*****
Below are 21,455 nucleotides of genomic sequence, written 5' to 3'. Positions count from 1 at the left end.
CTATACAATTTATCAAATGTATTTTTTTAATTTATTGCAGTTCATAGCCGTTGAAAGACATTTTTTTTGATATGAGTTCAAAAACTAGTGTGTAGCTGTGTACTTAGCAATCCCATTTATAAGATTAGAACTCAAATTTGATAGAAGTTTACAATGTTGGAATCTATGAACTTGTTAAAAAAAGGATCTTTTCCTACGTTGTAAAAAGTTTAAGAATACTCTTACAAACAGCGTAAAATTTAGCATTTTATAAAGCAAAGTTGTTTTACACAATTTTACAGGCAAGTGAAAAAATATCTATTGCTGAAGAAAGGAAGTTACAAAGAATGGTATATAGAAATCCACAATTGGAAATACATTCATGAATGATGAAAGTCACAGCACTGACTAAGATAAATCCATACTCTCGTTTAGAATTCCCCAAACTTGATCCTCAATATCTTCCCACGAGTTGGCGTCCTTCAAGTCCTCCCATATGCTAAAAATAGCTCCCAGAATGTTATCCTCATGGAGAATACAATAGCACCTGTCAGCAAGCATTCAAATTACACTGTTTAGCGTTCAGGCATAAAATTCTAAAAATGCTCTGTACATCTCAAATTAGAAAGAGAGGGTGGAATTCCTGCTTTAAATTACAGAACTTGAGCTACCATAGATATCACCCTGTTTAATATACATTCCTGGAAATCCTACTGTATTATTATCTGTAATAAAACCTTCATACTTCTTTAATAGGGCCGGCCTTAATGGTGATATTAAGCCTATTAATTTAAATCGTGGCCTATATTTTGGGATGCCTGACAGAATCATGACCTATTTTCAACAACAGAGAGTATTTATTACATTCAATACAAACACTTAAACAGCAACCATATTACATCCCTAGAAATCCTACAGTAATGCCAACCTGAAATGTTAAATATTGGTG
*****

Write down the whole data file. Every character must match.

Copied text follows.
Below are 21,455 nucleotides of genomic sequence, written 5' to 3'. Positions count from 1 at the left end.
CTATACAATTTATCAAATGTATTTTTTTAATTTATTGCAGTTCATAGCCGTTGAAAGACATTTTTTTTGATATGAGTTCAAAAACTAGTGTGTAGCTGTGTACTTAGCAATCCCATTTATAAGATTAGAACTCAAATTTGATAGAAGTTTACAATGTTGGAATCTATGAACTTGTTAAAAAAAGGATCTTTTCCTACGTTGTAAAAAGTTTAAGAATACTCTTACAAACAGCGTAAAATTTAGCATTTTATAAAGCAAAGTTGTTTTACACAATTTTACAGGCAAGTGAAAAAATATCTATTGCTGAAGAAAGGAAGTTACAAAGAATGGTATATAGAAATCCACAATTGGAAATACATTCATGAATGATGAAAGTCACAGCACTGACTAAGATAAATCCATACTCTCGTTTAGAATTCCCCAAACTTGATCCTCAATATCTTCCCACGAGTTGGCGTCCTTCAAGTCCTCCCATATGCTAAAAATAGCTCCCAGAATGTTATCCTCATGGAGAATACAATAGCACCTGTCAGCAAGCATTCAAATTACACTGTTTAGCGTTCAGGCATAAAATTCTAAAAATGCTCTGTACATCTCAAATTAGAAAGAGAGGGTGGAATTCCTGCTTTAAATTACAGAACTTGAGCTACCATAGATATCACCCTGTTTAATATACATTCCTGGAAATCCTACTGTATTATTATCTGTAATAAAACCTTCATACTTCTTTAATAGGGCCGGCCTTAATGGTGATATTAAGCCTATTAATTTAAATCGTGGCCTATATTTTGGGATGCCTGACAGAATCATGACCTATTTTCAACAACAGAGAGTATTTATTACATTCAATACAAACACTTAAACAGCAACCATATTACATCCCTAGAAATCCTACAGTAATGCCAACCTGAAATGTTAAATATTGGTG